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Do-it-yourself divorce

Having concrete proof of adultery was once the only way to get a divorce in Canada. That meant a detective's photograph of a cheating husband. Or witnesses in a dirty motel room. Then in 1968, a new divorce law gave couples trapped in bad marriages an easy way out. The law started a divorce trend that continues to this day, in a time when it's so simple to break the knot, you can even do it online.

If you're lucky, $600 to $1,000 will get you a divorce in Moncton, New Brunswick. That's if it's uncontested. Then there's Nancy Hartling's way - with $140 and a divorce kit. Hartling compares her do-it-yourself divorce to getting her driver's license.

"You study the book first and then you go through the process," she explains in this CBC TV clip.

Office-supply stores, libraries and booksellers across the country now stock divorce kits for amateurs. Since 1990, they've been so popular that Moncton suppliers can't keep them on the shelves. 
. In 2002, filing for a divorce online became possible in Canada. An American company called CompleteCase.com helped 600 couples speed up their divorce cases in its first six months of availability in Canada.
. In 2003, CompleteCase.com and LegalZoom.com boasted over 20,000 divorce cases.
. It costs about $200, minus the court filing expenses, to get a divorce online. Getting an uncontested divorce through a lawyer can cost up to $1,400.

. A contested divorce with a lawyer can set you back $80,000.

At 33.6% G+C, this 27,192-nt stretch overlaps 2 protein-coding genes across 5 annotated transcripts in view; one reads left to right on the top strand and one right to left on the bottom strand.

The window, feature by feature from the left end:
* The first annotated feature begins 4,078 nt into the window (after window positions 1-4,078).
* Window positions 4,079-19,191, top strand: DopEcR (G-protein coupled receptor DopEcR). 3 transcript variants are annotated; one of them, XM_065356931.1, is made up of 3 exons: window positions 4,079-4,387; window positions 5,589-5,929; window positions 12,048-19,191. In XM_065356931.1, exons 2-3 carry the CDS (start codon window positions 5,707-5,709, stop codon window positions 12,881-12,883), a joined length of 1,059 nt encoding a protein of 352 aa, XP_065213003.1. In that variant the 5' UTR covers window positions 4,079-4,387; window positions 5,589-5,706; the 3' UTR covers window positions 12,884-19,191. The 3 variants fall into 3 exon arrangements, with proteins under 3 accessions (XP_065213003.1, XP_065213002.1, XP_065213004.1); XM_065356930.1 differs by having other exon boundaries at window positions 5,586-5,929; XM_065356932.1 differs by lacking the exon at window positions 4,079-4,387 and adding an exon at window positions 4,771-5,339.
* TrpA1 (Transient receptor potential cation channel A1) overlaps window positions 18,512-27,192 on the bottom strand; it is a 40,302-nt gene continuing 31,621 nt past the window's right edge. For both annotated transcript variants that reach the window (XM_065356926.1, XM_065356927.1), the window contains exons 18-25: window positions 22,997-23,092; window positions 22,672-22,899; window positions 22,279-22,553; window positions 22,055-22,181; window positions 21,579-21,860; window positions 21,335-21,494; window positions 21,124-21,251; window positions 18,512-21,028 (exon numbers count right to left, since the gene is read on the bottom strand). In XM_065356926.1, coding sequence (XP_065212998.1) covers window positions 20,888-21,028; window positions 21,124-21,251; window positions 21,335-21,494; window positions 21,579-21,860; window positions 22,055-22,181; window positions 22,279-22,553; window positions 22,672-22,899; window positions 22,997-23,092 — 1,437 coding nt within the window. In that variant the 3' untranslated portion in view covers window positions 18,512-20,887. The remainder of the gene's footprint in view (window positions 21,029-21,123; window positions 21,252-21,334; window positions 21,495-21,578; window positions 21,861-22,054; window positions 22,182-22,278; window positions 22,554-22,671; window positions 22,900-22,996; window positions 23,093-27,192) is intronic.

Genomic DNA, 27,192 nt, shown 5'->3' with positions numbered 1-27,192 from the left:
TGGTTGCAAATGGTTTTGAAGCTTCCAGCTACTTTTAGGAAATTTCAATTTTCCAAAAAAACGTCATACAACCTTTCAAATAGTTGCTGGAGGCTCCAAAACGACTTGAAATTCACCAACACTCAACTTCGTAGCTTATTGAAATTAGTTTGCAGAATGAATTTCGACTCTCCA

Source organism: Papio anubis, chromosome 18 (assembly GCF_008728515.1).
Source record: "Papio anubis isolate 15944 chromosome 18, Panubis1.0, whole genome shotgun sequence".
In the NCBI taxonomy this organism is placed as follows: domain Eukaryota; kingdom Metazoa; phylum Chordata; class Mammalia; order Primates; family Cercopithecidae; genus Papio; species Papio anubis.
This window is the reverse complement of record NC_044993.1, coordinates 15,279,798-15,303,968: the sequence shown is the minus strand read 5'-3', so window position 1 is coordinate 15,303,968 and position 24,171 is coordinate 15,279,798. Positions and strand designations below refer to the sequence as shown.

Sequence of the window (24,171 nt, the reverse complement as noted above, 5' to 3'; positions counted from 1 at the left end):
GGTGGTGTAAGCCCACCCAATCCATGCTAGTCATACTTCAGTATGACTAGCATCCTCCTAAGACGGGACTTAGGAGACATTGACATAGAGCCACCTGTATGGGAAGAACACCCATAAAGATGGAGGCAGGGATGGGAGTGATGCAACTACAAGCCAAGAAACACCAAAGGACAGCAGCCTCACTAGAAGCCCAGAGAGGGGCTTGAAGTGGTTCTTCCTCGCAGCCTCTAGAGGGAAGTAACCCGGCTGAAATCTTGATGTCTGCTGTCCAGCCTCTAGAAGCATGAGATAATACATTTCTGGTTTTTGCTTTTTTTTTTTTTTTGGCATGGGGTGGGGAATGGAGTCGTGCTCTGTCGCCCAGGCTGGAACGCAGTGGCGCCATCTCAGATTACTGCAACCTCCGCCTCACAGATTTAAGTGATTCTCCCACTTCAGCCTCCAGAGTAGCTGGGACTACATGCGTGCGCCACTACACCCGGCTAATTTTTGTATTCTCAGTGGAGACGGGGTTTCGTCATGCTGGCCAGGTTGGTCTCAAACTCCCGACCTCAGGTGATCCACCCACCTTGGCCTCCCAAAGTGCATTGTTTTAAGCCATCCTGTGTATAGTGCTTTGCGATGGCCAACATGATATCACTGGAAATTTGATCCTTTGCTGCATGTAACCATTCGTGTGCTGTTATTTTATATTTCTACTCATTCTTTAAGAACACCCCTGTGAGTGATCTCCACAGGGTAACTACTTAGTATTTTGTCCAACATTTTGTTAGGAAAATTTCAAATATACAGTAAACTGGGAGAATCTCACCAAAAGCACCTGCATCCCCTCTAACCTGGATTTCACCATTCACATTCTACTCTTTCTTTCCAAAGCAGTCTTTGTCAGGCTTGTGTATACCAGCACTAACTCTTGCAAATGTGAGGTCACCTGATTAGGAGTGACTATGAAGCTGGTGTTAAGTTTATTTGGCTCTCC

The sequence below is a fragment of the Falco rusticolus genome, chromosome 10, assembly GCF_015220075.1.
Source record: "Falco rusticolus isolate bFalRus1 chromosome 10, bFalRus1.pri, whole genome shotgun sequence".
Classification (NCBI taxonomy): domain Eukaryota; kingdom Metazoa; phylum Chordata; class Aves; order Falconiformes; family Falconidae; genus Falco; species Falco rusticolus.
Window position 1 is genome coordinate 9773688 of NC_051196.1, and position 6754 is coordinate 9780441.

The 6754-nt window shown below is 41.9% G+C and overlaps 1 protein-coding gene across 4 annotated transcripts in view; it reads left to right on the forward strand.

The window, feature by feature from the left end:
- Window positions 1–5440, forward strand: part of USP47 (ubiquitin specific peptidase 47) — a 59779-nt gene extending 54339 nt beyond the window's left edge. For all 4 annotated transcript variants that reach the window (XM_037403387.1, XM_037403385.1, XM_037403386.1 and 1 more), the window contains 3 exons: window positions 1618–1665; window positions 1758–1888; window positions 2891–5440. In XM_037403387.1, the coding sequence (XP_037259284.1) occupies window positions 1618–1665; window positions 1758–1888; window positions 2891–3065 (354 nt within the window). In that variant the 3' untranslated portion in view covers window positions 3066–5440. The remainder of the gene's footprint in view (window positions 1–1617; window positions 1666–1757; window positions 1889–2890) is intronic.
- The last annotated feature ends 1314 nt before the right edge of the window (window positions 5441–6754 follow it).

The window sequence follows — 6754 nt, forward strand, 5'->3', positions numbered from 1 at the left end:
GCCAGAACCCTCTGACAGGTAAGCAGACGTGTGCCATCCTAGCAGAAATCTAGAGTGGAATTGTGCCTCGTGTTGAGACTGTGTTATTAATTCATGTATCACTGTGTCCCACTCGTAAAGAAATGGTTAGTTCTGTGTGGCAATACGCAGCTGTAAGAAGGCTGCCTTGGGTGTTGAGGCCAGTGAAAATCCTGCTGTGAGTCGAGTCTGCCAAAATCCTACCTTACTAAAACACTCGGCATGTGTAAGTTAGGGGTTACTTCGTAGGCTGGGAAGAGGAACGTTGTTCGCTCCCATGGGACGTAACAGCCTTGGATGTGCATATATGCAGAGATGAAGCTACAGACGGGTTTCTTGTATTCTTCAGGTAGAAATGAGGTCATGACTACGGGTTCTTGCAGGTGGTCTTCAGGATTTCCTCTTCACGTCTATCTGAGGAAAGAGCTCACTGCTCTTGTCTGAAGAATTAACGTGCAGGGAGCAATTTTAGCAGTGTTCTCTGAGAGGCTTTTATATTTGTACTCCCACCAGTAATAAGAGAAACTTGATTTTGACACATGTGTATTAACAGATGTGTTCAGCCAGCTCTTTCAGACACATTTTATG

. In 1999, a Statistics Canada report found that 7.1 million adults were still single. A decade earlier, the figure was nearly 20 per cent lower.
. A study one year later found 12 per cent of couples chose common law arrangements over marriage and that 50 per cent of children will be not be raised in a conventional family unit.
. In 1994, British television developed a reality game show called Divorce Me.

. Couples would compete to divide assets by answering questions about each other and their relationships. Spouses with the highest number of correct answers got to keep the family car or house.
. Under British law there is no such thing as a common law marriage.
. A machine called QuickCourt makes it easier and cheaper to get divorced in the United States. QuickCourt kiosks are much like bank machines that print off court-approved divorce documents.

. Couples using the machine are asked by a recorded voice that sounds like a judge whether their marriage can be salvaged. If the answer is no, they'll receive divorce papers for just $10. The same process done through a lawyer costs at least $100. Listen to a radio clip about QuickCourt.
Medium: Television
Program: NB Now
Broadcast Date: Dec. 11, 1998
Guest(s): Nancy Hartling, Nuella Richard
Reporter: Megan Venner
Duration: 1:04

Last updated: November 23, 2012

Page consulted on December 6, 2013

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